For context, go to Page 38.  Thread is:  "Navigator to Cancel ports in Guatemala and Nicaragua".  We were on that particular cruise when both civil unrest (people being shot on the streets in Nicaragua) and a volcanic eruption (Costa Rica) resulted  in altering itinerary.  My comments on that Thread (which, upon request, were expanded to cover other ports of call on that LA to NYC cruise) will not be repeated here.  Previous Canal crossing cruises going back over 10 years--same thing.  There are a lot of active volcanos throughout the area (Costa Rica, Guatemala) and, of course Mexico.  

 

Stuff happens.  Volcanos are one thing; revolutions are another.  Regent always operates on the side of caution when confronting both situations.  

 

GOARMY!

 

 

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On our Canal itinerary, Mazatlan is one of the ports.   It's also "level 4."   I don't exactly understand why Regent schedules such ports, but no doubt they have their reasons.  I do, of course, understand that a particular port may need to be cancelled for the reasons spelled out (or others), but I don't understand why they're scheduled to begin with.     Whatever....

Edited by poss
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Many times the civil unrest is not close to the port area.  Regent and other cruise lines would only continue to book them if they felt it were safe (for their passengers, their crew and their ships).  The people in these cities/countries have been working hard to have cruise ships continue to visit.  This means money and the people of Honduras and Guatemala, in particular, are in dire need of money ..... just to eat!

 

 

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Yes, ports can be canceled and will be canceled if there are security concerns. A few years back we were on a Med/Middle East Cruise with a planned stop in Haifa/Jerusalem. Until the day before, it was iffy if we would be able to stop due to concerns about rockets from Westbank and Gaza reaching the port. We made it and enjoyed Jerusalem and Masada.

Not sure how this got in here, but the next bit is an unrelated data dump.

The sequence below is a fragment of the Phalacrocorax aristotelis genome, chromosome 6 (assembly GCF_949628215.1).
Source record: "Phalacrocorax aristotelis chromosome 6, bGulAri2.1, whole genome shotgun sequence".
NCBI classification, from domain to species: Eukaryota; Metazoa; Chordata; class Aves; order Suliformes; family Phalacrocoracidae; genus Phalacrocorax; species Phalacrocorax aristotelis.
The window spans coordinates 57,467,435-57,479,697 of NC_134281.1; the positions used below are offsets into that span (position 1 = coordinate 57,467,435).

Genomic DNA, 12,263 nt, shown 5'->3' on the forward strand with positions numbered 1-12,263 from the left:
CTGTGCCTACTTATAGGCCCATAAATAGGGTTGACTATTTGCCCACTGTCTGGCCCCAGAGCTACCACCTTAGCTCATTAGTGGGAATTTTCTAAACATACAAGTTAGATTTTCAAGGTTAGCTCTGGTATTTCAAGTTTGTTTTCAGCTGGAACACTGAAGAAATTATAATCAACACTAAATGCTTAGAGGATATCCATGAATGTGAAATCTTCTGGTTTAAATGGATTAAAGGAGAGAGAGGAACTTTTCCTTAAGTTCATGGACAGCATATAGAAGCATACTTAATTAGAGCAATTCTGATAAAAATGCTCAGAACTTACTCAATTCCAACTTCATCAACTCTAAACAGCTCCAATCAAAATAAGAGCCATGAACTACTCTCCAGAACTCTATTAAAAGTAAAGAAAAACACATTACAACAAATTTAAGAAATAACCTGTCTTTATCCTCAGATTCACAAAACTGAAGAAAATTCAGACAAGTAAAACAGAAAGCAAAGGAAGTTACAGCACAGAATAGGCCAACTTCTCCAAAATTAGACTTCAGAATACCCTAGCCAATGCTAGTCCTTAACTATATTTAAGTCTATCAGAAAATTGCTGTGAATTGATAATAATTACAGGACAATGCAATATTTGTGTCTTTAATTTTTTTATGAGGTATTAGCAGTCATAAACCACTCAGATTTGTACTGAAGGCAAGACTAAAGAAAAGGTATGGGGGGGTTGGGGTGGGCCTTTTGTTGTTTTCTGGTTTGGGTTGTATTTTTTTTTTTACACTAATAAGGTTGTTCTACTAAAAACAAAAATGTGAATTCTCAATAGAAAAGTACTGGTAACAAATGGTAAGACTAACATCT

A few weeks later, friends of ours had their stop in Haifa canceled the night before because of active shelling and rockets. None of which reached the port, but....

Of course, while many passengers understood the decision, others were not happy about missing out and our friends reported that some passengers were quite upset and vocal. 

I'd rather act on the side of caution here and understand the decisions can be spur of the moment. 

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4 hours ago, poss said:

On our Canal itinerary, Mazatlan is one of the ports.   It's also "level 4."   I don't exactly understand why Regent schedules such ports, but no doubt they have their reasons.  I do, of course, understand that a particular port may need to be cancelled for the reasons spelled out (or others), but I don't understand why they're scheduled to begin with.     Whatever....

Poss, the problem is that Regent now schedules cruises two plus years in advance.  A port that may have been safe two years ago may be dangerous now and vice versa.

 

Dave

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Things happen, it's better to be safe than sorry later.  We had 2 ports cancelled on Regent because it was unsafe on a Panama Cruise (East to West).  IMO it's a smart move on Regent part and I wouldn't have a problem with Regent.  Last year we missed a port in Russia on Regent because of weather--wasn't real happy, but no big deal because I'm still here today to write about it--we still had the same service, a suited to stay in--just missed a port.

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Re Acapulco and Mazatlan --  is the "problem" civil unrest or aggressive pickpocketing/personal robbery ?   I have read in the press here that the number of attacks on tourists in Acapulco has increased greatly this year, with knife incidents too.  It might be that that the US Government is concerned about.

 

Our 2020 cruise will take us to Acapulco.  We have been there several times both for work and tourism and reading the reports in the press we plan to stay on the ship.  I do not think being part of a tour group is any great guarantee of safety per se.  And I do love being on the ship when most people are off touring!!

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7 hours ago, Hambagahle said:

Re Acapulco and Mazatlan --  is the "problem" civil unrest or aggressive pickpocketing/personal robbery ?   I have read in the press here that the number of attacks on tourists in Acapulco has increased greatly this year, with knife incidents too.  It might be that that the US Government is concerned about.